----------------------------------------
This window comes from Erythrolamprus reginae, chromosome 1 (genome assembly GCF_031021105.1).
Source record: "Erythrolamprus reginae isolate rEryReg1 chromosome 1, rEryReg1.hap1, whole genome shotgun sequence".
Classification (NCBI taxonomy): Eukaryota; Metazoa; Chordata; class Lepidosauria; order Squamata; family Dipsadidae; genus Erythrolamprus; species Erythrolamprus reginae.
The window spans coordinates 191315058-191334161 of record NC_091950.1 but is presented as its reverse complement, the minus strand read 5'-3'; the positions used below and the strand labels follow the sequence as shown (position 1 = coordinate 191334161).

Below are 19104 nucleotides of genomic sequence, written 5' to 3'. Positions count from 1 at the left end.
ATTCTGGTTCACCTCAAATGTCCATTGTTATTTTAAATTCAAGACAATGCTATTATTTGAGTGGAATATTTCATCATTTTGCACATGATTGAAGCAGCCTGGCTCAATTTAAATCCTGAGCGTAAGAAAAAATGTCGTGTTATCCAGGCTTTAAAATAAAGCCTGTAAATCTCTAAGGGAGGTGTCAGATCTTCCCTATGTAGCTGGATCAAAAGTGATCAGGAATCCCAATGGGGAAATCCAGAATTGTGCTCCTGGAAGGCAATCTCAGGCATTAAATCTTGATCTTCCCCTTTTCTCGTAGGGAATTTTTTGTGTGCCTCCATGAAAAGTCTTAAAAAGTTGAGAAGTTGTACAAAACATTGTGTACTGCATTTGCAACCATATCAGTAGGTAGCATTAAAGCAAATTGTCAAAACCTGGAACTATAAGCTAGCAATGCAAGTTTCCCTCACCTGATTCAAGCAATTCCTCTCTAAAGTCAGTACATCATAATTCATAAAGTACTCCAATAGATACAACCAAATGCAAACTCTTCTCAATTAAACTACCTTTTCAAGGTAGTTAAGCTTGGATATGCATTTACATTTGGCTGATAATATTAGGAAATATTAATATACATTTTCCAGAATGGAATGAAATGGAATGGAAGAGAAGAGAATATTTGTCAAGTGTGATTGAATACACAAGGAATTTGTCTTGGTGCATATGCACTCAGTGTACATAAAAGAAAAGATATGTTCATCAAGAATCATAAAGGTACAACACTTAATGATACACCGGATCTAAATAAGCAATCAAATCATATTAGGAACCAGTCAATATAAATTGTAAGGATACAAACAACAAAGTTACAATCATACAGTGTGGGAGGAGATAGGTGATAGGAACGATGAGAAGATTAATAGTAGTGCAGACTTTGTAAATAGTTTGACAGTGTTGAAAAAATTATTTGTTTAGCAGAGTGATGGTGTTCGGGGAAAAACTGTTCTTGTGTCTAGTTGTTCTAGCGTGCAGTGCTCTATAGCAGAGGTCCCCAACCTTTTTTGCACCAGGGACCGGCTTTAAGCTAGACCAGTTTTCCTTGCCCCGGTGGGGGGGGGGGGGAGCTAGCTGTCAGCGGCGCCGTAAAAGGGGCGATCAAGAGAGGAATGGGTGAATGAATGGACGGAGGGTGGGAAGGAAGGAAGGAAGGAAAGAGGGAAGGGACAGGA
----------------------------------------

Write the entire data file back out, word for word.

This window comes from Erythrolamprus reginae, chromosome 1 (genome assembly GCF_031021105.1).
Source record: "Erythrolamprus reginae isolate rEryReg1 chromosome 1, rEryReg1.hap1, whole genome shotgun sequence".
Classification (NCBI taxonomy): Eukaryota; Metazoa; Chordata; class Lepidosauria; order Squamata; family Dipsadidae; genus Erythrolamprus; species Erythrolamprus reginae.
The window spans coordinates 191315058-191334161 of record NC_091950.1 but is presented as its reverse complement, the minus strand read 5'-3'; the positions used below and the strand labels follow the sequence as shown (position 1 = coordinate 191334161).

Below are 19104 nucleotides of genomic sequence, written 5' to 3'. Positions count from 1 at the left end.
ATTCTGGTTCACCTCAAATGTCCATTGTTATTTTAAATTCAAGACAATGCTATTATTTGAGTGGAATATTTCATCATTTTGCACATGATTGAAGCAGCCTGGCTCAATTTAAATCCTGAGCGTAAGAAAAAATGTCGTGTTATCCAGGCTTTAAAATAAAGCCTGTAAATCTCTAAGGGAGGTGTCAGATCTTCCCTATGTAGCTGGATCAAAAGTGATCAGGAATCCCAATGGGGAAATCCAGAATTGTGCTCCTGGAAGGCAATCTCAGGCATTAAATCTTGATCTTCCCCTTTTCTCGTAGGGAATTTTTTGTGTGCCTCCATGAAAAGTCTTAAAAAGTTGAGAAGTTGTACAAAACATTGTGTACTGCATTTGCAACCATATCAGTAGGTAGCATTAAAGCAAATTGTCAAAACCTGGAACTATAAGCTAGCAATGCAAGTTTCCCTCACCTGATTCAAGCAATTCCTCTCTAAAGTCAGTACATCATAATTCATAAAGTACTCCAATAGATACAACCAAATGCAAACTCTTCTCAATTAAACTACCTTTTCAAGGTAGTTAAGCTTGGATATGCATTTACATTTGGCTGATAATATTAGGAAATATTAATATACATTTTCCAGAATGGAATGAAATGGAATGGAAGAGAAGAGAATATTTGTCAAGTGTGATTGAATACACAAGGAATTTGTCTTGGTGCATATGCACTCAGTGTACATAAAAGAAAAGATATGTTCATCAAGAATCATAAAGGTACAACACTTAATGATACACCGGATCTAAATAAGCAATCAAATCATATTAGGAACCAGTCAATATAAATTGTAAGGATACAAACAACAAAGTTACAATCATACAGTGTGGGAGGAGATAGGTGATAGGAACGATGAGAAGATTAATAGTAGTGCAGACTTTGTAAATAGTTTGACAGTGTTGAAAAAATTATTTGTTTAGCAGAGTGATGGTGTTCGGGGAAAAACTGTTCTTGTGTCTAGTTGTTCTAGCGTGCAGTGCTCTATAGCAGAGGTCCCCAACCTTTTTTGCACCAGGGACCGGCTTTAAGCTAGACCAGTTTTCCTTGCCCCGGTGGGGGGGGGGGGGAGCTAGCTGTCAGCGGCGCCGTAAAAGGGGCGATCAAGAGAGGAATGGGTGAATGAATGGACGGAGGGTGGGAAGGAAGGAAGGAAGGAAAGAGGGAAGGGACAGGA